The ocean is a huge storehouse of energy—the sun heats the surface, wind creates waves, and tidal forces exerted by the sun and the moon create tidal fluxes. Most technologies to tap this huge resource are still in the developmental stages.
Thermal Energy (heat): Two major ocean thermal technologies are of interest in Hawaii: seawater air conditioning and ocean thermal energy conversion. Both rely on the fact that the deep ocean is significantly colder than the tropical surface—nearly 40 degrees Fahrenheit colder. In Hawaii, this deep, cold water is comparatively close to shore in many locations.
Marine Hydrokinetic Energy (motion): Marine hydrokinetics (MHK) refers to technologies which tap the kinetic energy of the ocean—the energy carried by moving water. Most typically, the ocean’s motion is converted to useable electricity by a device which either spins as the water flows past it or bobs up and down in the water.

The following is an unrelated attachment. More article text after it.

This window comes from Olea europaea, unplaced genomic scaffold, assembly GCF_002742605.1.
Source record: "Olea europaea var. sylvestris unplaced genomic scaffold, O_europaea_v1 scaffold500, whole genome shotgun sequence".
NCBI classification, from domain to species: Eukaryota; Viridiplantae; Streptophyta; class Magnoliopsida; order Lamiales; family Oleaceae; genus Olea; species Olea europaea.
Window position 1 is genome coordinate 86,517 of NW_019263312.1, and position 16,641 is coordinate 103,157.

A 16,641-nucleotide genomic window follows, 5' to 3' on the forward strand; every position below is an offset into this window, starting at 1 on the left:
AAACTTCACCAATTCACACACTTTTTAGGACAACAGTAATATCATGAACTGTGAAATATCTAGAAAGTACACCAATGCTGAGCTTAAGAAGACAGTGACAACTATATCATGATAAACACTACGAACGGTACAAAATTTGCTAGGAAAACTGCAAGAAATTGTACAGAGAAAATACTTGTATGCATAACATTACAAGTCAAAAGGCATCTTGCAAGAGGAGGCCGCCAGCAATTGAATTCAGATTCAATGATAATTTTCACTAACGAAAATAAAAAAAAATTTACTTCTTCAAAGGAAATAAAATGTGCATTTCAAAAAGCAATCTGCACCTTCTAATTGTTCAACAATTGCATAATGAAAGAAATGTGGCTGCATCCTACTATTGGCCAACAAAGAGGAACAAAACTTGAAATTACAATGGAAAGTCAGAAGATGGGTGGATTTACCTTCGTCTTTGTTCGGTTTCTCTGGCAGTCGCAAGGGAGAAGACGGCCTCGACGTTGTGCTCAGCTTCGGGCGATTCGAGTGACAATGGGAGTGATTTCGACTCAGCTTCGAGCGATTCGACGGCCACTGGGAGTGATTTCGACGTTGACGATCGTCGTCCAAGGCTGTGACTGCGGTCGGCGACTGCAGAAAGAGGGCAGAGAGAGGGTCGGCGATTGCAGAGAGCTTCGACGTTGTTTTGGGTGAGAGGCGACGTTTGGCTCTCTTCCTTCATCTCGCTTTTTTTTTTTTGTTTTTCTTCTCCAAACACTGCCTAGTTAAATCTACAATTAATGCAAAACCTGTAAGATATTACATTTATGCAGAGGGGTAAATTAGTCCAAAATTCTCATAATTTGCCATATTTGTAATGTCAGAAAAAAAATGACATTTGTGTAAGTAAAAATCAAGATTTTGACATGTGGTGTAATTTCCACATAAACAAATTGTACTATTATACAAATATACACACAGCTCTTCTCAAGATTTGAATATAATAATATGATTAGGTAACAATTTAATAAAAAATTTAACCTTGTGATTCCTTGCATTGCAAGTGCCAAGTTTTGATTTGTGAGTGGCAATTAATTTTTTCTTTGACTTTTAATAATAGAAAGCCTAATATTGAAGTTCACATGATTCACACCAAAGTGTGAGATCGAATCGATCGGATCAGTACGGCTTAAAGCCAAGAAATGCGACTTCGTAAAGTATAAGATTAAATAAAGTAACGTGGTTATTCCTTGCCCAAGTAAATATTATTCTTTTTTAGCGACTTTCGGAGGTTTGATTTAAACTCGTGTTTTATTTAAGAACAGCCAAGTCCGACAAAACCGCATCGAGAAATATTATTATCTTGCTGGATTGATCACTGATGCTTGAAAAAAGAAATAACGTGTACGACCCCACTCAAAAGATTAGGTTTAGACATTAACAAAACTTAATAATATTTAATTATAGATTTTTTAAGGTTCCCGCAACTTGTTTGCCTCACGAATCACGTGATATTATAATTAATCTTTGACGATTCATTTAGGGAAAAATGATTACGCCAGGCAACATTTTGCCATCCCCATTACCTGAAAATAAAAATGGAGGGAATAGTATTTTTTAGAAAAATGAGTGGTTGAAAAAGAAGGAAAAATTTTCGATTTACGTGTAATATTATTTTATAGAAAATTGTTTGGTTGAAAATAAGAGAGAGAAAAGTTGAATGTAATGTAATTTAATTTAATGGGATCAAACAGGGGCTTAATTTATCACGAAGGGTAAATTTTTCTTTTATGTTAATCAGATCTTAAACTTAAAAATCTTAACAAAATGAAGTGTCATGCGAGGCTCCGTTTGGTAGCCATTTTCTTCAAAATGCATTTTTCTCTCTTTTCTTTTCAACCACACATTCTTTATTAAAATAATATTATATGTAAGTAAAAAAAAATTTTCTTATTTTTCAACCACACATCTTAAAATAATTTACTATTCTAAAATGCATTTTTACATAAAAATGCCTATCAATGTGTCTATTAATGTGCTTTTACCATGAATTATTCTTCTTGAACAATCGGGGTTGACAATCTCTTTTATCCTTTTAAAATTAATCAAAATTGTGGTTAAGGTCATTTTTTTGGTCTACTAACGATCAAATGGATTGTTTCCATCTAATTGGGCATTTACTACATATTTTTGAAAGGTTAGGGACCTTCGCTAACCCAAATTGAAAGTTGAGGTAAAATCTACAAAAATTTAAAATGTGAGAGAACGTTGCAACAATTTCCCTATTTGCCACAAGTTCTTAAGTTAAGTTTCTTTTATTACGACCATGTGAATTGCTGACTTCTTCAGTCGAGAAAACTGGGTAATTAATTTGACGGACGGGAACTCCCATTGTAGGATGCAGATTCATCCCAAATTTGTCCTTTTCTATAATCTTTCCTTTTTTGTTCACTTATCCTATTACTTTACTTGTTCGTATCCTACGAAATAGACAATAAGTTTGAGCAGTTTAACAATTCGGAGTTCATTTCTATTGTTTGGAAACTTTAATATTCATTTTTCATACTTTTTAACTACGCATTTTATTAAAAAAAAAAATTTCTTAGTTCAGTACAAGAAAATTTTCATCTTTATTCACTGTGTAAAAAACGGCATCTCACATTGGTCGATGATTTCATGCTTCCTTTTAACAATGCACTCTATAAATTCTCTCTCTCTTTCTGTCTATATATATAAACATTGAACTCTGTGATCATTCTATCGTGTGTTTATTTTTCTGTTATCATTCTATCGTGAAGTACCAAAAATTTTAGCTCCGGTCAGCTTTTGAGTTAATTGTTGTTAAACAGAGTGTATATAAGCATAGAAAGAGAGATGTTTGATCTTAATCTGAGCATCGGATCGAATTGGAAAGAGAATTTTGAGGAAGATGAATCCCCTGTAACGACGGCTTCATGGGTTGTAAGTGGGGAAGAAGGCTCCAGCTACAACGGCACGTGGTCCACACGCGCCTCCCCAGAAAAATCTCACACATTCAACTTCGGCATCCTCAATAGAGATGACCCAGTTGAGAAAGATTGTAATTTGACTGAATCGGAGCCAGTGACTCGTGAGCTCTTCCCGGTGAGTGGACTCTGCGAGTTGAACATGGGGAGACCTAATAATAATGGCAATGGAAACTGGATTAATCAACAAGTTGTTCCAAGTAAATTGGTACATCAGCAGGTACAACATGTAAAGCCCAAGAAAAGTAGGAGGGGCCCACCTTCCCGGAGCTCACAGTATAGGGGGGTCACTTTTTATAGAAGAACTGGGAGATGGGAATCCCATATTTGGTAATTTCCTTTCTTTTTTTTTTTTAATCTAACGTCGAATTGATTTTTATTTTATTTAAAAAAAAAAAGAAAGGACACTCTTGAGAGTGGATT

|Number of berths expected at Kaneohe WETS||3||Projected Levelized Cost of Electricity (LCOE) for commercial ocean energy||23¢-25¢/kWh|
|Energy potential of trade wind waves in Hawaiian waters||10-15 kW/meter||Temperature of cold, deep seawater at NELHA||6°C (43°F)|
|Number of operating hours achieved by OPT PowerBuoy PB40 at Kaneohe Bay||>5,600 hours||Temperature range of warm surface seawater at NELHA||24° – 28.5°C (75° – 83°F)|
For additional information:
- Hawaii State Energy Office Publications (Hydro/Ocean tab)
- U.S. Department of Energy Water Power Program
- Natural Energy Laboratory of Hawaii Authority
- Pacific Integrated Ocean Observing System
For information and data on renewable energy and energy efficiency in Hawaii, download Hawaii Energy Facts & Figures, November 2016 Edition.
Please note that we do not necessarily verify, endorse or agree with statements or opinions presented on the listed sites. Links are provided to sites that appeared to provide information, present additional perspectives, or lead to further discussion on this or related topics.